Here in Arizona lies one of the most beautiful, majestic horses of them all. The Salt River Wild horses. These horses are wild and un-domesticated. They live off of the land and depend on the herd to stay alive. They have many hardships and struggles, and for them life isn't a walk in the park. Throughout the years, these horses have been poisoned, killed, and shot. Their herd numbers have dropped low and almost come to a point of being wiped out forever. However with the help of many people and volunteers, life for the Salt River Wild horses has become easier and more possible. Here is how the Salt River Wild horses survive.
For a long time, life in Arizona was very difficult for the equines. It was common to see dead horses laying on the ground, or skinny horses having not eaten for days. The Salt River Wild Horses have roamed Arizona before the Tonto National Forest was created in 1902, so well over 100 years. Over the years the horses have been abused by millions of people. In 1850 ranchers and the Forest Service held roundups to kill the horses.
Around 1890 the horses were considered Native horses and livestock/feral. Nobody wanted them and many people called them useless.
The Forest Service put a standing order on its domain to kill every wild horse on site in Lander County, in 1908. In 1927, according to an article titled “Phoenix Concern Eliminating Wild Horses from State”, the Arizona Reduction Works were slaughtering halves of millions of wild horses. To survive the killings the horses likely survived by hiding along the river banks near thick vegetation. These killings went on for years, and life was becoming extremely hard for the Salt River Wild horses. After surviving like this for a long time, a miracle happened. In 1971 the Forest Service was mandated by the Wild Free Roaming Horse & Burro Act to establish a wild horse territory and count and protect these amazing animals. Life kept getting better when in 2016 Governor Doug Ducey passed a law classifying the horses as “not stray livestock”.
About their kind
The Salt Lake river wild horses are a very interesting breed of horse. They are not stray livestock/feral and they aren't native horses. They are now protected by State Law within the national forest and are unclaimed, unbranded, wild and free roaming horses. The majority of the horses are mustangs. Some horses are dumped at the Salt Lake River and overtime become as wild as the herd. This happens when people who can't take care or afford their horse anymore and they need somewhere for the horse to live. This method is not responsible, and they should turn to a horse rescue or put the horse up for sale.
Herds are divided into bands. Each band has a leader. Commonly the mare will be the leader of the band. Bands are formed based on similarities. You may see a bunch of chestnut horses in a band, and greys in a different one.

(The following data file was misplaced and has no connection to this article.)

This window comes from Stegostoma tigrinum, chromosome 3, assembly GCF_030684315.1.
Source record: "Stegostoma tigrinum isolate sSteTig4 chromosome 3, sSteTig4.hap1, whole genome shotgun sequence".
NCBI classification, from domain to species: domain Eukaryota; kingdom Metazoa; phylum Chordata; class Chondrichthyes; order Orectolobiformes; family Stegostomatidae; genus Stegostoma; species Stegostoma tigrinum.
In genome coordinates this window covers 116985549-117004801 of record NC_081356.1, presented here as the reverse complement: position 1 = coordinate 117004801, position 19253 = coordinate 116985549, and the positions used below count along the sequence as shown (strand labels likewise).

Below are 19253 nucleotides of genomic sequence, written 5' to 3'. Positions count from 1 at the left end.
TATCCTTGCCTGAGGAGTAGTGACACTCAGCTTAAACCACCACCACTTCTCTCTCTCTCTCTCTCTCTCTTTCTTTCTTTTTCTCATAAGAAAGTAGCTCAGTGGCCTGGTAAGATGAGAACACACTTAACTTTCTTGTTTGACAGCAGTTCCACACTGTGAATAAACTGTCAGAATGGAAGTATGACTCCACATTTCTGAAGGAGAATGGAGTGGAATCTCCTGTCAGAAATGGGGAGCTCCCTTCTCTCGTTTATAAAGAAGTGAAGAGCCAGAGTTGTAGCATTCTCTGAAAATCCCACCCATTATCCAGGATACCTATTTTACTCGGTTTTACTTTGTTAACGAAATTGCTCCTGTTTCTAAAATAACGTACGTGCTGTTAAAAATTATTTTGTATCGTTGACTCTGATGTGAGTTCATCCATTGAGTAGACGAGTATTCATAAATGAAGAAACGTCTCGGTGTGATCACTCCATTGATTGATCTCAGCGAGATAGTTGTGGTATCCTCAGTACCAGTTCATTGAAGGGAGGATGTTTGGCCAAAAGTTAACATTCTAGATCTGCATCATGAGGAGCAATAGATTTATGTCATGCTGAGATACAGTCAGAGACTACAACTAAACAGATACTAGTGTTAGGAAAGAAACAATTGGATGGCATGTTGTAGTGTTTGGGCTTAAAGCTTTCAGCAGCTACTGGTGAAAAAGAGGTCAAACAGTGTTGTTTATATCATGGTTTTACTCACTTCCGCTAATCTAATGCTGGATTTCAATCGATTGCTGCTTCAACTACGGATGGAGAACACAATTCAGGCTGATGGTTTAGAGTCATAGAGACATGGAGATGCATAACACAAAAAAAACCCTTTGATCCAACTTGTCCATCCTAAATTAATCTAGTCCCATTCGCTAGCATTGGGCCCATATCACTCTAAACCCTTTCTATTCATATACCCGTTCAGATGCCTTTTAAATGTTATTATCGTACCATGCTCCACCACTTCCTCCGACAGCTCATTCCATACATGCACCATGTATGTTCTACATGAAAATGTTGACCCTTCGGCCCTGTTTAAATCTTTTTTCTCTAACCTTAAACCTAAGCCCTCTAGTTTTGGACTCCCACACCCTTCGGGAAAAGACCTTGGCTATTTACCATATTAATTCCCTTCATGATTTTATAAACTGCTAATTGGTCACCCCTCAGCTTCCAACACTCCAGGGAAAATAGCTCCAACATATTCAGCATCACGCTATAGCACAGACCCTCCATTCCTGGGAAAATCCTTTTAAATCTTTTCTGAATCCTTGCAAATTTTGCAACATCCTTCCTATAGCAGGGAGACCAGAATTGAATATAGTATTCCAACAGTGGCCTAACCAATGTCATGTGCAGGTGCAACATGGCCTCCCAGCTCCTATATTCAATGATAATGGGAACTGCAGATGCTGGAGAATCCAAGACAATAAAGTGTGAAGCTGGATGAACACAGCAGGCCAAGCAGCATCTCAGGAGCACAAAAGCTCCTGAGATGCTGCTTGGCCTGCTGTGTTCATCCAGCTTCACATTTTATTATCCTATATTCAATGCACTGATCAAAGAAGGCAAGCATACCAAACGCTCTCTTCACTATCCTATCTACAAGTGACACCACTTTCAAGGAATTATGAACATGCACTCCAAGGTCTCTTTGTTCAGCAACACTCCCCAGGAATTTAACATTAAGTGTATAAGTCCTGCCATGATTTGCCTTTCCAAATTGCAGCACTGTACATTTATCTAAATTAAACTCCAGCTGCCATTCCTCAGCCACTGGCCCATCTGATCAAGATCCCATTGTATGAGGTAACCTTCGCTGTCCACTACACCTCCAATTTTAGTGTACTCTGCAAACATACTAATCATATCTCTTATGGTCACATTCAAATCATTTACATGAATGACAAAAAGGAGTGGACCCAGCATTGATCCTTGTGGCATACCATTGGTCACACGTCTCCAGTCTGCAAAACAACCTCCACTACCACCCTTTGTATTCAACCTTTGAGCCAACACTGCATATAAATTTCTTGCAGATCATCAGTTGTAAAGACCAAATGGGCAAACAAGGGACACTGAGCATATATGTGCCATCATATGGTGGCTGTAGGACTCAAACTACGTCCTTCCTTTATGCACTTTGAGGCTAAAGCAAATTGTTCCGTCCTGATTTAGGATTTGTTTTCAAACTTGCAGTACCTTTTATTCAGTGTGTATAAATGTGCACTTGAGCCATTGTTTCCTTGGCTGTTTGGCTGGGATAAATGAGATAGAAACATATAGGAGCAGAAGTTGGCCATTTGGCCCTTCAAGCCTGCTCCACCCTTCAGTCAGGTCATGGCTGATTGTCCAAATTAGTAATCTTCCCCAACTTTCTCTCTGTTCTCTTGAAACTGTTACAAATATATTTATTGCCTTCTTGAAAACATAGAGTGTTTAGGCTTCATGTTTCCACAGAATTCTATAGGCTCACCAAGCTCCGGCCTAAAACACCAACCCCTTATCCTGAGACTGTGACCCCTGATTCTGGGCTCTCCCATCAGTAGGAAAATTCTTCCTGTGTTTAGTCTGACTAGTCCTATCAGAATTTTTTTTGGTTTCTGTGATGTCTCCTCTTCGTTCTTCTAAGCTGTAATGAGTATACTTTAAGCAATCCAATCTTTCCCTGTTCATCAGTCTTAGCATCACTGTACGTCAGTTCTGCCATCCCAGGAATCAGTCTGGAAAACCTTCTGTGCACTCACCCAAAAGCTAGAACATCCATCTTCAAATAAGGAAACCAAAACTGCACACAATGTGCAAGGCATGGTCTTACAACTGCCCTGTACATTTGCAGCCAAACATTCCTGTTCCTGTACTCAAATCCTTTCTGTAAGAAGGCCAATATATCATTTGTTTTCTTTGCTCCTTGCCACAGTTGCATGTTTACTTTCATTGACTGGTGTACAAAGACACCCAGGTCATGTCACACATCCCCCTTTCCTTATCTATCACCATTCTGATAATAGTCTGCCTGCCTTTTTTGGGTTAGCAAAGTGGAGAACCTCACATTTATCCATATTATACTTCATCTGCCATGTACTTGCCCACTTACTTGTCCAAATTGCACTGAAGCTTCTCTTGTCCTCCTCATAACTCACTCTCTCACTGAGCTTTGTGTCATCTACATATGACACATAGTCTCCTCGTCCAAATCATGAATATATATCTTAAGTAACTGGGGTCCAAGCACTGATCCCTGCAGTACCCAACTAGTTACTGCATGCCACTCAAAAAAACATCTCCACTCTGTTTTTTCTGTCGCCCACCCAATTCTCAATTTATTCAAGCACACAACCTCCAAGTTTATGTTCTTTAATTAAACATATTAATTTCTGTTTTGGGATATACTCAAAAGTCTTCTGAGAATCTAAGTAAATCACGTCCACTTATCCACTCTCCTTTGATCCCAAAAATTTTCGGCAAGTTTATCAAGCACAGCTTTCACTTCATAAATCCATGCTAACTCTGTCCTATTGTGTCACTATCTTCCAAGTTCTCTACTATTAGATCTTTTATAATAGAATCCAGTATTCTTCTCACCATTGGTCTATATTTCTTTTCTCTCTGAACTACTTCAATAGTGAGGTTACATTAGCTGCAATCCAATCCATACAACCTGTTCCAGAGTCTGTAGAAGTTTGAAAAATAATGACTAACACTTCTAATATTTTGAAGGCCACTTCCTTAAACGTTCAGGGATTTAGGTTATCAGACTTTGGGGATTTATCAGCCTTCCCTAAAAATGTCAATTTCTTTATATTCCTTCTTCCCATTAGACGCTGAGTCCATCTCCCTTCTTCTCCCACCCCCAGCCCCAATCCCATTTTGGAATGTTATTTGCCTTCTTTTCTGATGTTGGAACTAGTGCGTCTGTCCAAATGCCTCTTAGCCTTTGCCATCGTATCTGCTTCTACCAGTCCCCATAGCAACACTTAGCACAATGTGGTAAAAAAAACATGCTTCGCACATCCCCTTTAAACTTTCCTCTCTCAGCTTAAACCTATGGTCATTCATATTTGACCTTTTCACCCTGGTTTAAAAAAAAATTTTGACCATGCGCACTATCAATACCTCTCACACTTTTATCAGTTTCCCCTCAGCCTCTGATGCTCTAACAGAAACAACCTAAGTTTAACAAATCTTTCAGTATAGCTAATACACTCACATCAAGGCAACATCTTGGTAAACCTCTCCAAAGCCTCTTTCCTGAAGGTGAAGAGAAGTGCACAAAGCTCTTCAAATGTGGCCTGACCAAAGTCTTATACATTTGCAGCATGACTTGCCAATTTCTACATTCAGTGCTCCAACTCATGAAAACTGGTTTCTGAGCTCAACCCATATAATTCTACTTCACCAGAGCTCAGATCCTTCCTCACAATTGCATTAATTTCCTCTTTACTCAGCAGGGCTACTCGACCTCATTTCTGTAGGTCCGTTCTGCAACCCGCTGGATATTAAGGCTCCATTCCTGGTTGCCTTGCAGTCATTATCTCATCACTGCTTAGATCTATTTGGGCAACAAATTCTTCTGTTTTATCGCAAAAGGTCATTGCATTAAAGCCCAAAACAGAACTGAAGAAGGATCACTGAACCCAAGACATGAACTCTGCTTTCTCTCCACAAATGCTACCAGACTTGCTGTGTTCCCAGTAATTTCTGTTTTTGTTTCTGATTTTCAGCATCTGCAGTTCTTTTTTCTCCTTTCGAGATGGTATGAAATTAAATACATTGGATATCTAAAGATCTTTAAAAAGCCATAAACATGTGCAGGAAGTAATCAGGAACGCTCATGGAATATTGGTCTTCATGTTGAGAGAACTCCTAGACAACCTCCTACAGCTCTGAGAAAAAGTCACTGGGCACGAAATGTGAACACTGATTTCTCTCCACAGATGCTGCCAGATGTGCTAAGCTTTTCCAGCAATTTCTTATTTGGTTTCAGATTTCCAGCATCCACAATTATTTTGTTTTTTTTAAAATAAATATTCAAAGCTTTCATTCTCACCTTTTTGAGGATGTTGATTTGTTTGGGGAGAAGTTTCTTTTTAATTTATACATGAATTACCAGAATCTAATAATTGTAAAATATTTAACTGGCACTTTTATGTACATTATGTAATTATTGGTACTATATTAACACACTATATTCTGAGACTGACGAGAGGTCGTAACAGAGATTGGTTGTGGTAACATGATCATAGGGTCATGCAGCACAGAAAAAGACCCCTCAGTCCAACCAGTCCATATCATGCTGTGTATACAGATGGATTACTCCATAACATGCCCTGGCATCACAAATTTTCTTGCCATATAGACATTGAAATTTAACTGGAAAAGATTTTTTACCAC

Health & Survival
Every day the Salt Lake River management group brings hay to the horses at night. The horses gather together and volunteers bring hay to each band. They spread the hay evenly so every horse gets something to eat. The management group depends on hay donations. Visit their website if you are interested in donating a bale of hay.
They drink from the river and at night sleep behind vegetation. If there is a sick horse or a colicking horse, the management group will bring the horse to their rescue sanctuary. When the horse is taken to the rescue sanctuary they are given food, a stall, and any medical help that is needed.
The management group also provides PZP birth control for the mares. They don't want the herd to grow too quickly because of limited resources. If the herd were to grow too quickly there wouldn't be as much grass or vegetation for the horses and the herd would be skinnier and in poor shape.
It is unhealthy for older mares to have babies so they dart the older ones, and the younger mares have the babies. They also use this because it doesn't influence their hormones, and isn't as expensive as gelding.
In conclusion, we need to protect and care for these animals. They finally have a steady life and we need to preserve and protect them. The Salt River Wild horses aren't just horses that live off land, they are a beautiful piece of Arizona. They represent wild life. Keep on learning about these horses, as they need to be respected and supported.
According to Salt River Wild Horse Management Group; SRWHMG (nd). Retrieved 1/19/21 from SRWHMG website: https://saltriverwildhorsemanagementgroup.org